The system would need to accommodate 20 finishing cars, but there's still that element of jeopardy: if you don't make the finish, you're not going home with a token couple of points just because your car retired after some others. 

You'd need to go up to around 30-35 points for a win to head up a revised structure like this, but that doesn't matter. The 2010 change rendered all points-scoring records meaningless anyway. 

And just for any Bring Back V10s listeners we have here, under the 'top 6' scoring system we had for most of the V10 era, the current standings (ignoring sprints and fastest laps) would look like this: 1 Verstappen 40; 2 Perez 24; 3 Sainz 20; 4 Leclerc 19; 5 Norris 13; 6 Piastri 6; 7 Russell 4; 8 Alonso 3; 9 Stroll 1. 

Only nine drivers from five teams would have scored. Instead we have 14 drivers from seven teams. It's not all bad to move with the times with these things.

Points system has other flaws

Gary Anderson

Looking back to when Jordan came into F1 in 1991, when the points were only handed out to the top six, it was very difficult to score points. However, we have to take into account that reliability was nowhere near as good then as it currently is and that was a big factor.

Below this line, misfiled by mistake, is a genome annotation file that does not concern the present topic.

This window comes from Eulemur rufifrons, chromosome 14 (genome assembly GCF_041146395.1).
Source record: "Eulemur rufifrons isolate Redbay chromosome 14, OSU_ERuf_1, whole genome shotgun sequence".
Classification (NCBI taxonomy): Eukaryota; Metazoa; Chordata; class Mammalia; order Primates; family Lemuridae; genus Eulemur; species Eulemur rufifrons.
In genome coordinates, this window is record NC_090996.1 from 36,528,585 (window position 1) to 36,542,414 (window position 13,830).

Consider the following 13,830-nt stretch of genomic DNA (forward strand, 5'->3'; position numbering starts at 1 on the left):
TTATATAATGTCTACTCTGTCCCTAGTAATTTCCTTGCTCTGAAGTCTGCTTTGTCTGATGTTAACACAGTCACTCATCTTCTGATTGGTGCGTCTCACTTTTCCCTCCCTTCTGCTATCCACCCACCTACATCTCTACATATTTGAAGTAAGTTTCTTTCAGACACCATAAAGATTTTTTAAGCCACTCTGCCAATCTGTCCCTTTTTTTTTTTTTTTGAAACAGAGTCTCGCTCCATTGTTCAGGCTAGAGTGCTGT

We also need to remember that the performance spread was much greater. It wasn’t uncommon to see a 7% spread across the grid (which is why the 107% performance rule was put it place). Now on most occasions it’s down to 2%.

Back then you could have a really good season and finish seventh in every race and have nothing to show for it, so it was very difficult to sell your potential to sponsors. Now that has all just moved because the cars are so reliable: you can finish 11th and be in the same tricky position.

All that said I think if it is going to change - which means it will have an effect on drivers' and teams' points-scoring statistics - then it should be a drastic change.

At a minimum it needs to be the top 15 finishers, if not everyone that finishes, that scores points. Going from 10th to 12th to me is a bit short-sighted.

I’m sure a points allocation could be worked out that would still give the winner a reasonable step, but I don’t think it needs to be as big percentage-wise as it is. Currently, 25 vs 18 points for first/second is a 28% step.

We all want the championships to be more of an unknown until late in the season, so why not work out any new points allocation to reduce that step to around 20%?